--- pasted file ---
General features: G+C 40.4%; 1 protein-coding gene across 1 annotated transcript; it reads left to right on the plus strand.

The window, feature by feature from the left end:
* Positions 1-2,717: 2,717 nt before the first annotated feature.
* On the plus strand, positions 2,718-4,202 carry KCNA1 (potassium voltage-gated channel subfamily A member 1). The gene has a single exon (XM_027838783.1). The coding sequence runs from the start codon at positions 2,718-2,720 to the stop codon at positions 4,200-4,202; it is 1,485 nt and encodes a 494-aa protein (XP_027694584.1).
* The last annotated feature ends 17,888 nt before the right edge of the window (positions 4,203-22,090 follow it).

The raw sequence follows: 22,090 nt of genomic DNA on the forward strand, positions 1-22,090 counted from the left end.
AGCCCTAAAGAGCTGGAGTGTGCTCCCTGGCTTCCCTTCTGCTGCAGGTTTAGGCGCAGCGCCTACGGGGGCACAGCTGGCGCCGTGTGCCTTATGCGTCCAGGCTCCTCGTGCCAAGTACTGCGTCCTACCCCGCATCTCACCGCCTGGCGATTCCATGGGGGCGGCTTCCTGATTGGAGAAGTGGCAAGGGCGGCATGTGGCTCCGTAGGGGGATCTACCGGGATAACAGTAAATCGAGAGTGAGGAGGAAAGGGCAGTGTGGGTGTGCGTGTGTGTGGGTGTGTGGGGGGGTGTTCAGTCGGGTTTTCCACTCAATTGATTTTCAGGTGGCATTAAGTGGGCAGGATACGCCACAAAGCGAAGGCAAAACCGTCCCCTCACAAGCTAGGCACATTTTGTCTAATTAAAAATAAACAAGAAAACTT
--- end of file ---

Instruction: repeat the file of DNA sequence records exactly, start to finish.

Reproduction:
General features: G+C 40.4%; 1 protein-coding gene across 1 annotated transcript; it reads left to right on the plus strand.

The window, feature by feature from the left end:
* Positions 1-2,717: 2,717 nt before the first annotated feature.
* On the plus strand, positions 2,718-4,202 carry KCNA1 (potassium voltage-gated channel subfamily A member 1). The gene has a single exon (XM_027838783.1). The coding sequence runs from the start codon at positions 2,718-2,720 to the stop codon at positions 4,200-4,202; it is 1,485 nt and encodes a 494-aa protein (XP_027694584.1).
* The last annotated feature ends 17,888 nt before the right edge of the window (positions 4,203-22,090 follow it).

The raw sequence follows: 22,090 nt of genomic DNA on the forward strand, positions 1-22,090 counted from the left end.
AGCCCTAAAGAGCTGGAGTGTGCTCCCTGGCTTCCCTTCTGCTGCAGGTTTAGGCGCAGCGCCTACGGGGGCACAGCTGGCGCCGTGTGCCTTATGCGTCCAGGCTCCTCGTGCCAAGTACTGCGTCCTACCCCGCATCTCACCGCCTGGCGATTCCATGGGGGCGGCTTCCTGATTGGAGAAGTGGCAAGGGCGGCATGTGGCTCCGTAGGGGGATCTACCGGGATAACAGTAAATCGAGAGTGAGGAGGAAAGGGCAGTGTGGGTGTGCGTGTGTGTGGGTGTGTGGGGGGGTGTTCAGTCGGGTTTTCCACTCAATTGATTTTCAGGTGGCATTAAGTGGGCAGGATACGCCACAAAGCGAAGGCAAAACCGTCCCCTCACAAGCTAGGCACATTTTGTCTAATTAAAAATAAACAAGAAAACTT